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Dick Dowling statue removed from Hermann Park ahead of Juneteenth celebrations

HOUSTON – The statue of a Confederate commander that has stood in Houston for more than a century was removed from it’s place in Hermann Park on Wednesday afternoon.

The monument to Robert “Dick” Dowling was erected in 1905 and is located at the Cambridge Street entrance to the park. It was the first publicly funded monument in the city.

RIGHT NOW: crews work to remove Dick Dowling statue at entrance of Hermann Park

Posted by KPRC2 Jonathan Martinez on Wednesday, June 17, 2020

Dowling gained notoriety for his role in recapturing Galveston and defeating a Union invasion force during the Battle of Sabine Pass in 1863. Houston Mayor Sylvester Turner said he wants to relocate the Dowling statue to the Sabine Pass Battleground State Historic Site in Port Arthur, Texas. That plan was placed in limbo, however, after the Texas Historical Commission delayed Friday’s vote on accepting the statue at the site.

A statue called the “Spirit of the Confederacy” was removed from Sam Houston Park late Tuesday night.

Turner has said that statue will eventually be moved to the Houston Museum of African-American Culture, where it will be viewed as a historical artifact and seen in the appropriate context. Not everyone is happy with that plan, though.

Turner has said both statues will go into storage until a better place can be found to display them in the appropriate context.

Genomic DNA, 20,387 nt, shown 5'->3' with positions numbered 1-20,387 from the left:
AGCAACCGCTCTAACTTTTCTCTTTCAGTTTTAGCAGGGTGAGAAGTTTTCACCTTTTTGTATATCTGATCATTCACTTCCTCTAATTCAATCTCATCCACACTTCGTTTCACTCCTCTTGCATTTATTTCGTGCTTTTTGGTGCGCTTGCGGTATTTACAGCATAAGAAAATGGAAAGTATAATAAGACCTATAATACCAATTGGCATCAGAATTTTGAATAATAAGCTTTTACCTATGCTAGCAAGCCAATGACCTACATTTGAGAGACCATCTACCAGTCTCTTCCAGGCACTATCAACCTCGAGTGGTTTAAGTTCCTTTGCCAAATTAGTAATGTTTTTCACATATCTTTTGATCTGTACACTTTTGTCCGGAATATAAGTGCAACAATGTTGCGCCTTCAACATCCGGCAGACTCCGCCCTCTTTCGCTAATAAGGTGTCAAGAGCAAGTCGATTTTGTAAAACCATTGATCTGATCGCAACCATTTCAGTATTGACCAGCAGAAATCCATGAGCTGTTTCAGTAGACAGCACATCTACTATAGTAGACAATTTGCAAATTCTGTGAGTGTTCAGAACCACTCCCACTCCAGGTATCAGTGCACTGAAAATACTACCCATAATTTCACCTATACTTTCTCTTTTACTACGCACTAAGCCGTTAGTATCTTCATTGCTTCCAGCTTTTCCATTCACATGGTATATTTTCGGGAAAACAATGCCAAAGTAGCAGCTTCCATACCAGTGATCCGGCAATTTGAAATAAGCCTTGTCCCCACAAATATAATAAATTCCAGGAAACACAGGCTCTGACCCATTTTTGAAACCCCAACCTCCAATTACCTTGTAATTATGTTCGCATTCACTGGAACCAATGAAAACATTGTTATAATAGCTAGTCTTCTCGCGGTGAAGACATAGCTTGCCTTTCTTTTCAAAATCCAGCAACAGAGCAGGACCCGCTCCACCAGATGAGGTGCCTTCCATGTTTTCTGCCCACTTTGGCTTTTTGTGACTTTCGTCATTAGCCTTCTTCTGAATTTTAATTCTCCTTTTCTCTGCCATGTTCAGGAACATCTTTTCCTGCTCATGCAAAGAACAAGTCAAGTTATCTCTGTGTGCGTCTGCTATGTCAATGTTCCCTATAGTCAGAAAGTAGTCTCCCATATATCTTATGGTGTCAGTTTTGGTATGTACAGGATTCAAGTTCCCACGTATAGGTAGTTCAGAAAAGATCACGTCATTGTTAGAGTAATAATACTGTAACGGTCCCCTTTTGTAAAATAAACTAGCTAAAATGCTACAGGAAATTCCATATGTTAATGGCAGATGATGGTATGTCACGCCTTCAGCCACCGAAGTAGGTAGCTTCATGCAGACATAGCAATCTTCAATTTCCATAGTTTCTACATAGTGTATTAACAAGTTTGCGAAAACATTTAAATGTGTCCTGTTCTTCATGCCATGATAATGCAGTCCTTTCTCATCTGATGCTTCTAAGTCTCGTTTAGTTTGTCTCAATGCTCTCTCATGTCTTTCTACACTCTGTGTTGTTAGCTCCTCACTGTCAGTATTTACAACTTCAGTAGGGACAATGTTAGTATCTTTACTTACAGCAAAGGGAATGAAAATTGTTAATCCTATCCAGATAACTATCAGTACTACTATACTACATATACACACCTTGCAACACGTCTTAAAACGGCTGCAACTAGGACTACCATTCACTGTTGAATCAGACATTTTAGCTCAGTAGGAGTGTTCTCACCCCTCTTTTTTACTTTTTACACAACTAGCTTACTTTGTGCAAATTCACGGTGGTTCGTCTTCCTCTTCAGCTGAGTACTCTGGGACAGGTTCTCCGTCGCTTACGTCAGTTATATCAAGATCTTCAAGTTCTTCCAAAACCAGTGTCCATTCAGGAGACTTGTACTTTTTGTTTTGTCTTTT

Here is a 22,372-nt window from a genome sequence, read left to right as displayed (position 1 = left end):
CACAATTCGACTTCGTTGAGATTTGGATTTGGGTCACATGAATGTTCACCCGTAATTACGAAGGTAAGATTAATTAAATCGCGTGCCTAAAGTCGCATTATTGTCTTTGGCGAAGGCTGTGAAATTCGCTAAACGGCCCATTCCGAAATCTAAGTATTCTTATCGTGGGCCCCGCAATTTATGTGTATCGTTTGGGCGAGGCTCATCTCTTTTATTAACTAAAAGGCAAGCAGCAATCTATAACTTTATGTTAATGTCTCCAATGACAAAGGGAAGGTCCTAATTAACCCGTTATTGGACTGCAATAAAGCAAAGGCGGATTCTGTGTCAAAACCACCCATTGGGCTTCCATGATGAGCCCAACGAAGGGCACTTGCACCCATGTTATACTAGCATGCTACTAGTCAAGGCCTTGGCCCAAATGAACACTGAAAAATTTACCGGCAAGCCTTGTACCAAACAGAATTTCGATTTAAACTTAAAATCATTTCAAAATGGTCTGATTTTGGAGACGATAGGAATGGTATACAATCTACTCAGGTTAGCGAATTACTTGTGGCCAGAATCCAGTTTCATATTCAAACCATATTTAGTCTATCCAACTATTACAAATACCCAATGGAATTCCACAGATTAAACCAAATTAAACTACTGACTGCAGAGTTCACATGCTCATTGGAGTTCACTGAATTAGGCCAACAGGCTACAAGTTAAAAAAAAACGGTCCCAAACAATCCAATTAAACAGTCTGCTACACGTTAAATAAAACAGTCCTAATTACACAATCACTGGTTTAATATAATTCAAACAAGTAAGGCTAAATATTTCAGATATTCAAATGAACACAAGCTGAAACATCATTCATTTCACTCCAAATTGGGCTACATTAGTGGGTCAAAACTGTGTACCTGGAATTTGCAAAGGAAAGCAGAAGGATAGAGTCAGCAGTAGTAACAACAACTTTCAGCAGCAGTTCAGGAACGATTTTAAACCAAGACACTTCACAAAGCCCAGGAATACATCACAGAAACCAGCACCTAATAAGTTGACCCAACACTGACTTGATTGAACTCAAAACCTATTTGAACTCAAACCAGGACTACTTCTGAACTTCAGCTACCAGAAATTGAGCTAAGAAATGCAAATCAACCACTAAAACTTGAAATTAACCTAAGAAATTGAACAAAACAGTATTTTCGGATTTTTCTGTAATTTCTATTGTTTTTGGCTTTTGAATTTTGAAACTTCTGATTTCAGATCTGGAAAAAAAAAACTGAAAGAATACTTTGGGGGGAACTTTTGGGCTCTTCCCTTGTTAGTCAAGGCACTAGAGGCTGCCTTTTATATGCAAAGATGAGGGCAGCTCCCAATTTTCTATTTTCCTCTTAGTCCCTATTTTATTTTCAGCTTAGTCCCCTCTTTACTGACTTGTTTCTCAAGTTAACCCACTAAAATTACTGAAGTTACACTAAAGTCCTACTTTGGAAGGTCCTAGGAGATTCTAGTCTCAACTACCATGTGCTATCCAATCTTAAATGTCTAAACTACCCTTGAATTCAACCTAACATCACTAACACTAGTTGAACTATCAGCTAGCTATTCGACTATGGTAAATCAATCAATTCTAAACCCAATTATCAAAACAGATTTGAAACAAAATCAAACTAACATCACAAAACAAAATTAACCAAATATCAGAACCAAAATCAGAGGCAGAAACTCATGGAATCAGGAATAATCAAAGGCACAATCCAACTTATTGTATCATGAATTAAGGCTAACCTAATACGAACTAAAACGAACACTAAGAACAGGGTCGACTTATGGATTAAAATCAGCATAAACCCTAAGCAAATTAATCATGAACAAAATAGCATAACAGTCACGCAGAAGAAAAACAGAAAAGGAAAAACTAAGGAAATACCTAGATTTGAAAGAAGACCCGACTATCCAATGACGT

Turner pledged to remove both statues before June 19, which is also known as Juneteenth. It marks the date in 1865 when word of the Emancipation Proclamation was received in Galveston.

Several people gathered Wednesday to watch as the statue was taken down. Many of them saying it’s a part of history they’d rather not see so prominently displayed.

“I’m just observing a dark part of our history being removed from the city of Houston,” said Derek Blaylock.

“I just think it does reflect our current morality, people just rejecting racism,” said Houston resident Donald Hayes. “These were put up as insults to black people.”

“What’s happening now is probably the right thing for it,” said Houston historian Mister McKinney. “It is a part of Houston history, but like I said he was put up for a reason and for that reason alone and should be taken down.”


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